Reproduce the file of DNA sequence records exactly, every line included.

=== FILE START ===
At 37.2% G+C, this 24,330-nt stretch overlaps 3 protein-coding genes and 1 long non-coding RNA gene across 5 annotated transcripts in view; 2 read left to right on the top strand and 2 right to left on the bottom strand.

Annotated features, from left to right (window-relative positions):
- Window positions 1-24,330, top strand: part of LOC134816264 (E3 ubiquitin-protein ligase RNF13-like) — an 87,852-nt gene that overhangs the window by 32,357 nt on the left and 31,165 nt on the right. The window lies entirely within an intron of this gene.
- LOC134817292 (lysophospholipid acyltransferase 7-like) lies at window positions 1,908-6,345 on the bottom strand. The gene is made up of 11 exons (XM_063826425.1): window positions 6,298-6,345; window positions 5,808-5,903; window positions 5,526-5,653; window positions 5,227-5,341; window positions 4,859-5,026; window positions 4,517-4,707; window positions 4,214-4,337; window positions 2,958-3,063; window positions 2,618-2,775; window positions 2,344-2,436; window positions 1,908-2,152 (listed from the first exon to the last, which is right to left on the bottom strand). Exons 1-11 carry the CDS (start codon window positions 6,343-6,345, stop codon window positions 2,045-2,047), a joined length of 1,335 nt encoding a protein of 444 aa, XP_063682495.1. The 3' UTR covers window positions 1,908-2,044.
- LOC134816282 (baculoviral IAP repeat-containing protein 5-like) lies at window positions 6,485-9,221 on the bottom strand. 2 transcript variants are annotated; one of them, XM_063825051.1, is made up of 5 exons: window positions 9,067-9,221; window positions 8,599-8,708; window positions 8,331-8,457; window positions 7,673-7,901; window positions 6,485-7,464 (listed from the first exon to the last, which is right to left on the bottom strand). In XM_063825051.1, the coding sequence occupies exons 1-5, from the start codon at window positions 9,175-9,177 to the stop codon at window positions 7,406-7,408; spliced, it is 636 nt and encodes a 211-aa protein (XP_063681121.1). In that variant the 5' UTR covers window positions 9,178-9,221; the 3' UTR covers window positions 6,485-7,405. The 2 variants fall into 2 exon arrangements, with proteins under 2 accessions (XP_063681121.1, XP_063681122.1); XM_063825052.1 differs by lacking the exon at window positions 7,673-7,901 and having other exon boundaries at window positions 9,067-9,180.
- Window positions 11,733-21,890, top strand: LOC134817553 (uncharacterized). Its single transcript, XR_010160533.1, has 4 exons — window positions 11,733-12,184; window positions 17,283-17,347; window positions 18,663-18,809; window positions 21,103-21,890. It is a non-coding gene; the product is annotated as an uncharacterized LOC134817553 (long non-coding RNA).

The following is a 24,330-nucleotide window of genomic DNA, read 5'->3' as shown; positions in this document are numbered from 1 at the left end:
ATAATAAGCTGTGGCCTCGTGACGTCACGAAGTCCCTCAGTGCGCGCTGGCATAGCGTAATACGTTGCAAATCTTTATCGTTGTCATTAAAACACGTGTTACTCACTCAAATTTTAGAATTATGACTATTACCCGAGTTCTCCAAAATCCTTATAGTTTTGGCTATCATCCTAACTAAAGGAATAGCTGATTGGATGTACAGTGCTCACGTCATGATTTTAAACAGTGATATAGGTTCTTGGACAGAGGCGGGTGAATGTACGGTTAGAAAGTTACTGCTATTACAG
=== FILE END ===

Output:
At 37.2% G+C, this 24,330-nt stretch overlaps 3 protein-coding genes and 1 long non-coding RNA gene across 5 annotated transcripts in view; 2 read left to right on the top strand and 2 right to left on the bottom strand.

Annotated features, from left to right (window-relative positions):
- Window positions 1-24,330, top strand: part of LOC134816264 (E3 ubiquitin-protein ligase RNF13-like) — an 87,852-nt gene that overhangs the window by 32,357 nt on the left and 31,165 nt on the right. The window lies entirely within an intron of this gene.
- LOC134817292 (lysophospholipid acyltransferase 7-like) lies at window positions 1,908-6,345 on the bottom strand. The gene is made up of 11 exons (XM_063826425.1): window positions 6,298-6,345; window positions 5,808-5,903; window positions 5,526-5,653; window positions 5,227-5,341; window positions 4,859-5,026; window positions 4,517-4,707; window positions 4,214-4,337; window positions 2,958-3,063; window positions 2,618-2,775; window positions 2,344-2,436; window positions 1,908-2,152 (listed from the first exon to the last, which is right to left on the bottom strand). Exons 1-11 carry the CDS (start codon window positions 6,343-6,345, stop codon window positions 2,045-2,047), a joined length of 1,335 nt encoding a protein of 444 aa, XP_063682495.1. The 3' UTR covers window positions 1,908-2,044.
- LOC134816282 (baculoviral IAP repeat-containing protein 5-like) lies at window positions 6,485-9,221 on the bottom strand. 2 transcript variants are annotated; one of them, XM_063825051.1, is made up of 5 exons: window positions 9,067-9,221; window positions 8,599-8,708; window positions 8,331-8,457; window positions 7,673-7,901; window positions 6,485-7,464 (listed from the first exon to the last, which is right to left on the bottom strand). In XM_063825051.1, the coding sequence occupies exons 1-5, from the start codon at window positions 9,175-9,177 to the stop codon at window positions 7,406-7,408; spliced, it is 636 nt and encodes a 211-aa protein (XP_063681121.1). In that variant the 5' UTR covers window positions 9,178-9,221; the 3' UTR covers window positions 6,485-7,405. The 2 variants fall into 2 exon arrangements, with proteins under 2 accessions (XP_063681121.1, XP_063681122.1); XM_063825052.1 differs by lacking the exon at window positions 7,673-7,901 and having other exon boundaries at window positions 9,067-9,180.
- Window positions 11,733-21,890, top strand: LOC134817553 (uncharacterized). Its single transcript, XR_010160533.1, has 4 exons — window positions 11,733-12,184; window positions 17,283-17,347; window positions 18,663-18,809; window positions 21,103-21,890. It is a non-coding gene; the product is annotated as an uncharacterized LOC134817553 (long non-coding RNA).

The following is a 24,330-nucleotide window of genomic DNA, read 5'->3' as shown; positions in this document are numbered from 1 at the left end:
ATAATAAGCTGTGGCCTCGTGACGTCACGAAGTCCCTCAGTGCGCGCTGGCATAGCGTAATACGTTGCAAATCTTTATCGTTGTCATTAAAACACGTGTTACTCACTCAAATTTTAGAATTATGACTATTACCCGAGTTCTCCAAAATCCTTATAGTTTTGGCTATCATCCTAACTAAAGGAATAGCTGATTGGATGTACAGTGCTCACGTCATGATTTTAAACAGTGATATAGGTTCTTGGACAGAGGCGGGTGAATGTACGGTTAGAAAGTTACTGCTATTACAG